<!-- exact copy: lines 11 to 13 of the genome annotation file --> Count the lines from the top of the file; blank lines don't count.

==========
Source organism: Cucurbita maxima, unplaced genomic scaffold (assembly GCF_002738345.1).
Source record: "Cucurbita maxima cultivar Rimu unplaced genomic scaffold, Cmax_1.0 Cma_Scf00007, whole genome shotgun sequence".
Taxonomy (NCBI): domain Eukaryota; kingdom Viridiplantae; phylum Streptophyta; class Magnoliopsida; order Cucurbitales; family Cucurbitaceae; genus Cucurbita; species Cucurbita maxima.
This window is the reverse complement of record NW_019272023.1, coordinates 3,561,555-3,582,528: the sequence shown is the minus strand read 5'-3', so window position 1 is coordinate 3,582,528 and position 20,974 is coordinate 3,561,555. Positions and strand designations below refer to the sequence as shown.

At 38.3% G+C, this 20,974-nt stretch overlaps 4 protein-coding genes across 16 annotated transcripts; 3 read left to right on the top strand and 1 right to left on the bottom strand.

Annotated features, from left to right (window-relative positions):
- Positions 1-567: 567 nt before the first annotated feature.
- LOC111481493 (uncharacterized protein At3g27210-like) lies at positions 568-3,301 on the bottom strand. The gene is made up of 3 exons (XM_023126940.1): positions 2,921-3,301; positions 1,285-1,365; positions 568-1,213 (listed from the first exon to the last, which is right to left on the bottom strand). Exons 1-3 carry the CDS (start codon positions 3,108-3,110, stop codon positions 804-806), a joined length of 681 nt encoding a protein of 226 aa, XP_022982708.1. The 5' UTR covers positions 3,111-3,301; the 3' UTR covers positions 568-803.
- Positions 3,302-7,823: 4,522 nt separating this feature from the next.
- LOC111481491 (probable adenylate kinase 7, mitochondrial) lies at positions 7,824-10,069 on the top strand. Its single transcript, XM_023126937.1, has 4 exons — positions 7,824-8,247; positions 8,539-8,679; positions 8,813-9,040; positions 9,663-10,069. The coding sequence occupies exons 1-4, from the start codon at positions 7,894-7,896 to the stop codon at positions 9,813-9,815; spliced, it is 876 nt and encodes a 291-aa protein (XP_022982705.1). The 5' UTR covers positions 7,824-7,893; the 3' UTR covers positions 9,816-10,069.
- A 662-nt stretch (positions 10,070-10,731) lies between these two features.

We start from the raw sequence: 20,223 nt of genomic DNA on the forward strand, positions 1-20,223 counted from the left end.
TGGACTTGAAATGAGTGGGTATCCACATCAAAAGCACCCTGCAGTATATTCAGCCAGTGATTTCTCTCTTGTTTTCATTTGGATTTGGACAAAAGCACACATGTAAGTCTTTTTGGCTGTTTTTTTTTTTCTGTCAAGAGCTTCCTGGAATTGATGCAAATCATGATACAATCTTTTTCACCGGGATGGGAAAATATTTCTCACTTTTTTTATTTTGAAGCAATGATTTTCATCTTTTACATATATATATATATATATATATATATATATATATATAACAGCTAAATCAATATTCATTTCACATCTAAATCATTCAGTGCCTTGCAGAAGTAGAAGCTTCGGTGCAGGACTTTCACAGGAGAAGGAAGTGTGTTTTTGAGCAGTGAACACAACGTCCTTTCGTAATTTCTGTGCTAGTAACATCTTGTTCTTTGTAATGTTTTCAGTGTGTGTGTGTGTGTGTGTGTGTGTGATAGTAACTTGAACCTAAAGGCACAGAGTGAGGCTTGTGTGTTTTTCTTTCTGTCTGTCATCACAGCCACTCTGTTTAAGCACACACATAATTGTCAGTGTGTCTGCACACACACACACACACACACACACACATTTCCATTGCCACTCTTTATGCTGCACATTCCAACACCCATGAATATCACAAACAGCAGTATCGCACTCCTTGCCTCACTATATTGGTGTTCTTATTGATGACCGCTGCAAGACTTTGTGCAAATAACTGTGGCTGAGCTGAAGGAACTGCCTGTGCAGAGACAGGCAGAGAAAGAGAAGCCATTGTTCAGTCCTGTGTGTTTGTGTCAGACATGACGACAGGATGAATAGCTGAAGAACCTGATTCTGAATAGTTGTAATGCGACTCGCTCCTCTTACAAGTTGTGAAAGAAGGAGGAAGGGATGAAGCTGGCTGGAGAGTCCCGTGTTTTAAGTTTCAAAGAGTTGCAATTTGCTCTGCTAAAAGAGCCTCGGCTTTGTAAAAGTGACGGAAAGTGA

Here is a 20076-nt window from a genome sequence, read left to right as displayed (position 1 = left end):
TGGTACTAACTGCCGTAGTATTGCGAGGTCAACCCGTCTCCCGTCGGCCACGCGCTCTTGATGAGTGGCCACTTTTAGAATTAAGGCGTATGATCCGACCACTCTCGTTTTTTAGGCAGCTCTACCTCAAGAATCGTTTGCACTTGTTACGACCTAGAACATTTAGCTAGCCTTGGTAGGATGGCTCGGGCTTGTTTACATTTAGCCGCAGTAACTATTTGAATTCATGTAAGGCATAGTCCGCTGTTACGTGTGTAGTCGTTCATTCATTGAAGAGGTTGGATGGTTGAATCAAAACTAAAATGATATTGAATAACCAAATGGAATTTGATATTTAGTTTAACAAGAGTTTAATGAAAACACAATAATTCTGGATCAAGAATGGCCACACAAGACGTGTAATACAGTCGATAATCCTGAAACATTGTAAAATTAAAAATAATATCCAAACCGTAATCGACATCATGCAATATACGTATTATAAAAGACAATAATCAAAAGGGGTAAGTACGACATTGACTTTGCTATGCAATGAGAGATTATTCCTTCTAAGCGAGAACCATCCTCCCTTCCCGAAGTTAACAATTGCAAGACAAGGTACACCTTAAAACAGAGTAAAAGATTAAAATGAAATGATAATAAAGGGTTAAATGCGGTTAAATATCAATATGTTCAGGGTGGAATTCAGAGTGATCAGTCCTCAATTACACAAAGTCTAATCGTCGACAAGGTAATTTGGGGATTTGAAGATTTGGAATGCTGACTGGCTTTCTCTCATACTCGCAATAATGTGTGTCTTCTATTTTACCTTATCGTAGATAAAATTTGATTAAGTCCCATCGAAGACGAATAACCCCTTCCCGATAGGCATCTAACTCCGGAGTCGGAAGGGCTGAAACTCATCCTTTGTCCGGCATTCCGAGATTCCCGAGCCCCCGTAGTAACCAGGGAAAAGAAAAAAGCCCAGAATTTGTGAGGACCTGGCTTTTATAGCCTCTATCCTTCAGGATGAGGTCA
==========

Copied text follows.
- A 662-nt stretch (positions 10,070-10,731) lies between these two features.

We start from the raw sequence: 20,223 nt of genomic DNA on the forward strand, positions 1-20,223 counted from the left end.
TGGACTTGAAATGAGTGGGTATCCACATCAAAAGCACCCTGCAGTATATTCAGCCAGTGATTTCTCTCTTGTTTTCATTTGGATTTGGACAAAAGCACACATGTAAGTCTTTTTGGCTGTTTTTTTTTTTCTGTCAAGAGCTTCCTGGAATTGATGCAAATCATGATACAATCTTTTTCACCGGGATGGGAAAATATTTCTCACTTTTTTTATTTTGAAGCAATGATTTTCATCTTTTACATATATATATATATATATATATATATATATATATATAACAGCTAAATCAATATTCATTTCACATCTAAATCATTCAGTGCCTTGCAGAAGTAGAAGCTTCGGTGCAGGACTTTCACAGGAGAAGGAAGTGTGTTTTTGAGCAGTGAACACAACGTCCTTTCGTAATTTCTGTGCTAGTAACATCTTGTTCTTTGTAATGTTTTCAGTGTGTGTGTGTGTGTGTGTGTGTGTGATAGTAACTTGAACCTAAAGGCACAGAGTGAGGCTTGTGTGTTTTTCTTTCTGTCTGTCATCACAGCCACTCTGTTTAAGCACACACATAATTGTCAGTGTGTCTGCACACACACACACACACACACACACACATTTCCATTGCCACTCTTTATGCTGCACATTCCAACACCCATGAATATCACAAACAGCAGTATCGCACTCCTTGCCTCACTATATTGGTGTTCTTATTGATGACCGCTGCAAGACTTTGTGCAAATAACTGTGGCTGAGCTGAAGGAACTGCCTGTGCAGAGACAGGCAGAGAAAGAGAAGCCATTGTTCAGTCCTGTGTGTTTGTGTCAGACATGACGACAGGATGAATAGCTGAAGAACCTGATTCTGAATAGTTGTAATGCGACTCGCTCCTCTTACAAGTTGTGAAAGAAGGAGGAAGGGATGAAGCTGGCTGGAGAGTCCCGTGTTTTAAGTTTCAAAGAGTTGCAATTTGCTCTGCTAAAAGAGCCTCGGCTTTGTAAAAGTGACGGAAAGTGA